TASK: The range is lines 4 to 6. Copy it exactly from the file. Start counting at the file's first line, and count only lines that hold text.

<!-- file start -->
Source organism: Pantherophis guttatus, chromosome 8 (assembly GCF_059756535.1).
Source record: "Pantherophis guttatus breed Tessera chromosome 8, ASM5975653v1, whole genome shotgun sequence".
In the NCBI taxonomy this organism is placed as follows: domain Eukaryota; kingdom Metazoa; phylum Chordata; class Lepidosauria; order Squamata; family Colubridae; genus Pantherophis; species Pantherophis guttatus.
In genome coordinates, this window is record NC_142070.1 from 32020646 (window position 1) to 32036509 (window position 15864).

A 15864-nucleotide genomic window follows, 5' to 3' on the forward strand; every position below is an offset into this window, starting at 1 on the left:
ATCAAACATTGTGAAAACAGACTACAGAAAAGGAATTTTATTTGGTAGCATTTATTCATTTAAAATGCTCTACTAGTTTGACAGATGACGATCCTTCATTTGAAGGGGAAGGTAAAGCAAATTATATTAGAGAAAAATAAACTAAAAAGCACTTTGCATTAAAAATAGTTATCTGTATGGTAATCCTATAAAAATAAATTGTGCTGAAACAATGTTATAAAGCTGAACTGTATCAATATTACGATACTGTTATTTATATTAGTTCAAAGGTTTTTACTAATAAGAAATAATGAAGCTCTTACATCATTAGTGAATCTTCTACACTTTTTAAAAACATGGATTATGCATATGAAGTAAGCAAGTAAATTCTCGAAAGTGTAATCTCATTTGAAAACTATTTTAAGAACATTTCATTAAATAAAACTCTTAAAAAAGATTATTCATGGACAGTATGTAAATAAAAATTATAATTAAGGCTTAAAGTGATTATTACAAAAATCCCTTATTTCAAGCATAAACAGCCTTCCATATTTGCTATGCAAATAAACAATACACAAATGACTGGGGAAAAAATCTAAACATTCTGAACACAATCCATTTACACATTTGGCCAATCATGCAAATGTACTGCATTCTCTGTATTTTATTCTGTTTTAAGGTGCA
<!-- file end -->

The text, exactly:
In genome coordinates, this window is record NC_142070.1 from 32020646 (window position 1) to 32036509 (window position 15864).

A 15864-nucleotide genomic window follows, 5' to 3' on the forward strand; every position below is an offset into this window, starting at 1 on the left:
ATCAAACATTGTGAAAACAGACTACAGAAAAGGAATTTTATTTGGTAGCATTTATTCATTTAAAATGCTCTACTAGTTTGACAGATGACGATCCTTCATTTGAAGGGGAAGGTAAAGCAAATTATATTAGAGAAAAATAAACTAAAAAGCACTTTGCATTAAAAATAGTTATCTGTATGGTAATCCTATAAAAATAAATTGTGCTGAAACAATGTTATAAAGCTGAACTGTATCAATATTACGATACTGTTATTTATATTAGTTCAAAGGTTTTTACTAATAAGAAATAATGAAGCTCTTACATCATTAGTGAATCTTCTACACTTTTTAAAAACATGGATTATGCATATGAAGTAAGCAAGTAAATTCTCGAAAGTGTAATCTCATTTGAAAACTATTTTAAGAACATTTCATTAAATAAAACTCTTAAAAAAGATTATTCATGGACAGTATGTAAATAAAAATTATAATTAAGGCTTAAAGTGATTATTACAAAAATCCCTTATTTCAAGCATAAACAGCCTTCCATATTTGCTATGCAAATAAACAATACACAAATGACTGGGGAAAAAATCTAAACATTCTGAACACAATCCATTTACACATTTGGCCAATCATGCAAATGTACTGCATTCTCTGTATTTTATTCTGTTTTAAGGTGCA